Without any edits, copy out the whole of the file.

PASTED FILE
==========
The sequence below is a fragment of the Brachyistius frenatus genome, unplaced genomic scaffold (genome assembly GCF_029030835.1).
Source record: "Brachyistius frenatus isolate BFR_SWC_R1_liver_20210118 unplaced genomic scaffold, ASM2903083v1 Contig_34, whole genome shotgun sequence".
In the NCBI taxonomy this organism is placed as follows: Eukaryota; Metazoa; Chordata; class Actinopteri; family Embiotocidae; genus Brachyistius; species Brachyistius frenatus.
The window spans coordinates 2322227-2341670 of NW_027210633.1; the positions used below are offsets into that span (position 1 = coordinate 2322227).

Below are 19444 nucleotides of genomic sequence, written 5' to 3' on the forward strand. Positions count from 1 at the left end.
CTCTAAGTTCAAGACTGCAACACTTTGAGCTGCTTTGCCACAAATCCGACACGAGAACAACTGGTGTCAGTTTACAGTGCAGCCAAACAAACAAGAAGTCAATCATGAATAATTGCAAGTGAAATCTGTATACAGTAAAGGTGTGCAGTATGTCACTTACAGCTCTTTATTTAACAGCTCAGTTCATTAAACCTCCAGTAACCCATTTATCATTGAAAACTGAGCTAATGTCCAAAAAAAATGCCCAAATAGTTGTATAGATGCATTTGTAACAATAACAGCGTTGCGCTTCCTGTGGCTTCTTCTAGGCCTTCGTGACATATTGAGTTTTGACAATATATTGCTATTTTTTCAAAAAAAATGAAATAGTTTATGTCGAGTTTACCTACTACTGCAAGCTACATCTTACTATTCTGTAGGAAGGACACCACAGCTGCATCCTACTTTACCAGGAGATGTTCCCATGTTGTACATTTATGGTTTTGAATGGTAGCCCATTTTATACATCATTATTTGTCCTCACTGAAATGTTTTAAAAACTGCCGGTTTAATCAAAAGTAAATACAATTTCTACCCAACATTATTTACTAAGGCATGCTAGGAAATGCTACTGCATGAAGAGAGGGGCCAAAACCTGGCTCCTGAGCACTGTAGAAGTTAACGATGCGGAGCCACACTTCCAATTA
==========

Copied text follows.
The sequence below is a fragment of the Brachyistius frenatus genome, unplaced genomic scaffold (genome assembly GCF_029030835.1).
Source record: "Brachyistius frenatus isolate BFR_SWC_R1_liver_20210118 unplaced genomic scaffold, ASM2903083v1 Contig_34, whole genome shotgun sequence".
In the NCBI taxonomy this organism is placed as follows: Eukaryota; Metazoa; Chordata; class Actinopteri; family Embiotocidae; genus Brachyistius; species Brachyistius frenatus.
The window spans coordinates 2322227-2341670 of NW_027210633.1; the positions used below are offsets into that span (position 1 = coordinate 2322227).

Below are 19444 nucleotides of genomic sequence, written 5' to 3' on the forward strand. Positions count from 1 at the left end.
CTCTAAGTTCAAGACTGCAACACTTTGAGCTGCTTTGCCACAAATCCGACACGAGAACAACTGGTGTCAGTTTACAGTGCAGCCAAACAAACAAGAAGTCAATCATGAATAATTGCAAGTGAAATCTGTATACAGTAAAGGTGTGCAGTATGTCACTTACAGCTCTTTATTTAACAGCTCAGTTCATTAAACCTCCAGTAACCCATTTATCATTGAAAACTGAGCTAATGTCCAAAAAAAATGCCCAAATAGTTGTATAGATGCATTTGTAACAATAACAGCGTTGCGCTTCCTGTGGCTTCTTCTAGGCCTTCGTGACATATTGAGTTTTGACAATATATTGCTATTTTTTCAAAAAAAATGAAATAGTTTATGTCGAGTTTACCTACTACTGCAAGCTACATCTTACTATTCTGTAGGAAGGACACCACAGCTGCATCCTACTTTACCAGGAGATGTTCCCATGTTGTACATTTATGGTTTTGAATGGTAGCCCATTTTATACATCATTATTTGTCCTCACTGAAATGTTTTAAAAACTGCCGGTTTAATCAAAAGTAAATACAATTTCTACCCAACATTATTTACTAAGGCATGCTAGGAAATGCTACTGCATGAAGAGAGGGGCCAAAACCTGGCTCCTGAGCACTGTAGAAGTTAACGATGCGGAGCCACACTTCCAATTA